Sequencing of segment kinetic energy in the golf swing.

OUTRAM, Thomas A. (2015). Sequencing of segment kinetic energy in the golf swing. Doctoral, Sheffield Hallam University (United Kingdom)..

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Abstract

The proximal-to-distal sequence has been associated with mechanical and muscular rewards which enable high speed to be produced at the distal end of a linked system. Although the proximal-to-distal sequence has frequently been examined using analyses of segment angular velocity, analyses of segment kinetic energy can provide the most appropriate means of exploring sequential movements. However, due to methodological complexities few studies have adopted this technique. Therefore, the aim of this thesis was to determine if a sequence of segment KE was evident in the golf swing. To enable segment kinetic energy to be calculated body segment inertial parameters were estimated for 17 rigid bodies using a 30 shape geometric model. Kinematic data were then collected using a sixteen-channel Polhemus Liberty electromagnetic tracking system sampling at 240 Hz and twelve, six-degrees-of-freedom electromagnetic sensors. Using this data, total kinetic energy, calculated as the sum of the translational, local rotational and remote rotational kinetic energies was then determined for four grouped segments (Lower Body, Upper Body, Arms and Club) in the downswing phase of the golf swing. The thesis then established that the data collection technique was capable of producing reliable measures of segment KE in the golf swing. Therefore, three further studies were performed which examined the effect of club type, playing standard and weight transfer style on the sequencing of segment KE in the golf swing. In all studies, peak total segment kinetic energy increased sequentially from the proximal to the distal segment. However, the timing of peak total segment kinetic energy did not follow a proximal-to-distal sequence. Instead, peak total segment kinetic energy for the Lower Body, Upper Body and Arms occurred simultaneously at approximately 74% of the downswing, significantly earlier in the downswing than peak total Club kinetic energy which occurred just before ball contact. For skilled golfers, the results suggested that peak translational and rotational kinetic energy increased sequentially from the Upper Body to the Club. Furthermore, when the driver was used, larger magnitudes of peak translational Arms and local rotational Upper Body kinetic energies were produced and peak translational Lower Body and Upper Body KE occurred significantly later in the downswing. The results also identified that highly skilled golfers generated significantly larger magnitudes of total Arms and Club kinetic energies than less skilled golfers. Furthermore, a sequence of translational KE from the Upper Body to the Club was only produced by highly skilled players. Finally, the results indicated peak translational and local rotational Lower Body, peak translational Upper Body and peak remote rotational Arms KE occurred significantly later for the Front Foot players. In conclusion, club type, playing standard and weight transfer style had little effect on the magnitude and timing of peak total segment kinetic energy. However, significant effects were identified on measures of translational and rotational components of peak segment KE. These findings should encourage golf coaches and researchers to use analyses of segment kinetic energy rather than analyses of segment angular velocity as they are sensitive to subtle changes in technique and consider the 3D translation and rotation of body segments. The findings also highlight the importance for future analyses to consider the different weight transfer styles that exist within the golf swing.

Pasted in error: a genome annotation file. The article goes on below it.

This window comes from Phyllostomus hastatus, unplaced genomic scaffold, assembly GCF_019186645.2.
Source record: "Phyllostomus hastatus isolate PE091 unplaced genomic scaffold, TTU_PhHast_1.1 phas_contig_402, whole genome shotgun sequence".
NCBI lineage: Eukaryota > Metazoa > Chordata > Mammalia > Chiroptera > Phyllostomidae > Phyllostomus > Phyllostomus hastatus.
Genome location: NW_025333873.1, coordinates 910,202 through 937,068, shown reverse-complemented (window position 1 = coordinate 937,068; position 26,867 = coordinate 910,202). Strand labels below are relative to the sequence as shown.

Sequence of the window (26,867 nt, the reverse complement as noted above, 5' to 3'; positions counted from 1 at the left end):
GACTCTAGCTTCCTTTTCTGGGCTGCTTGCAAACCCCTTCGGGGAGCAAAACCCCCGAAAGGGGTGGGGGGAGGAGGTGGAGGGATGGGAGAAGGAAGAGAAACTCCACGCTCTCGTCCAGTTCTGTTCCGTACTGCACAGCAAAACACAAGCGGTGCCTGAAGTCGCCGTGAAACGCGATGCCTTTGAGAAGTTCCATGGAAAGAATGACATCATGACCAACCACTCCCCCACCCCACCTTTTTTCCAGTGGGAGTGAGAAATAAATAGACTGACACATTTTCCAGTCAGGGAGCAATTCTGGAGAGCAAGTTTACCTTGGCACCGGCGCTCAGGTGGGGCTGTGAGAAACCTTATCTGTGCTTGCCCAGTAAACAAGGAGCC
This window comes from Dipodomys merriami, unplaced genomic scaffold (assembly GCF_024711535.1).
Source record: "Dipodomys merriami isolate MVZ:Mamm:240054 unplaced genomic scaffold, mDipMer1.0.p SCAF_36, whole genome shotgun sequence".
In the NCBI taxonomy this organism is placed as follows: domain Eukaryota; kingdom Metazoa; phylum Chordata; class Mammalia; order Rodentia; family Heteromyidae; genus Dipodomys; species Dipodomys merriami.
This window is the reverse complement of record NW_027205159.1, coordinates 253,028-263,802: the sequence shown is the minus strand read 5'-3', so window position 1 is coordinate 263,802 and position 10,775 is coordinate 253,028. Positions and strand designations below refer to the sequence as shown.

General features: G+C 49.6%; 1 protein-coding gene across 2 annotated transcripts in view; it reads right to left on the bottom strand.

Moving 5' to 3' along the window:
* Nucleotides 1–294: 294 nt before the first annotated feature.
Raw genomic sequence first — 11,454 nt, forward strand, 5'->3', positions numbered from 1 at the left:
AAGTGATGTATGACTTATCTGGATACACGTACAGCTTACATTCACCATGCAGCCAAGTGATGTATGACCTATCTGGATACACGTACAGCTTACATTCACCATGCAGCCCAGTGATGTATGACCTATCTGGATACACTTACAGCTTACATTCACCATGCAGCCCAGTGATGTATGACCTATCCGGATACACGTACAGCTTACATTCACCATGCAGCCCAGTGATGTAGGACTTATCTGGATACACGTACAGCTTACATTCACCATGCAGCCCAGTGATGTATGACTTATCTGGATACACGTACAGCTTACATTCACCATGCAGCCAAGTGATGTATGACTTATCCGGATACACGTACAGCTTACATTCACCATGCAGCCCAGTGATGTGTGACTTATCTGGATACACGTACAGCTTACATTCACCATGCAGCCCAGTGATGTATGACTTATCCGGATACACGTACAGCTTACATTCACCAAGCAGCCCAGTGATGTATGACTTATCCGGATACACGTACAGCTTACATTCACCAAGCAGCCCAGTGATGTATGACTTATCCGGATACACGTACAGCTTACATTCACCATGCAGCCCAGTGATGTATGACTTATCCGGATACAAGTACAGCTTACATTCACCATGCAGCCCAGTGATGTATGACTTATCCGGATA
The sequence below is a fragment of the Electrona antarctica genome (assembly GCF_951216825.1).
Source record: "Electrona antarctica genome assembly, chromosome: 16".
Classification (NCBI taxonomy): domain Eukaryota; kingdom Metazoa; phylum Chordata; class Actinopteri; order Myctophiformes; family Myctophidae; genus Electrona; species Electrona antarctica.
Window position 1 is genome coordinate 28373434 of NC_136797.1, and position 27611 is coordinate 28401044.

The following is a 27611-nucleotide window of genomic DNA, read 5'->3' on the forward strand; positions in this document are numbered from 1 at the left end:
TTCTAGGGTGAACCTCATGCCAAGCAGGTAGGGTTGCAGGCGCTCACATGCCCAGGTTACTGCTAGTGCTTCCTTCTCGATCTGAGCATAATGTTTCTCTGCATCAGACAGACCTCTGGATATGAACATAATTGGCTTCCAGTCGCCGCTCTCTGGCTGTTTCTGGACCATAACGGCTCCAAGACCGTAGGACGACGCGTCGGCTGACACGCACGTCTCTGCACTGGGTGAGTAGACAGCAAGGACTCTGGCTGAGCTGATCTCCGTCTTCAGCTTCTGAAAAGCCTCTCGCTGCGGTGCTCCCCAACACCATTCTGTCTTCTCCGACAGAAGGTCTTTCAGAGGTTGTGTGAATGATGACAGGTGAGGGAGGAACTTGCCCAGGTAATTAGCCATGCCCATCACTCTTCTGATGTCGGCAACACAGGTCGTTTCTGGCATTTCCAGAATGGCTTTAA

Item Type: Thesis (Doctoral)
Additional Information: Thesis (Ph.D.)--Sheffield Hallam University (United Kingdom), 2015.
Research Institute, Centre or Group - Does NOT include content added after October 2018: Sheffield Hallam Doctoral Theses
Depositing User: EPrints Services
Date Deposited: 29 Nov 2018 11:01
Last Modified: 22 Jul 2019 13:05
URI: http://shura.shu.ac.uk/id/eprint/23514

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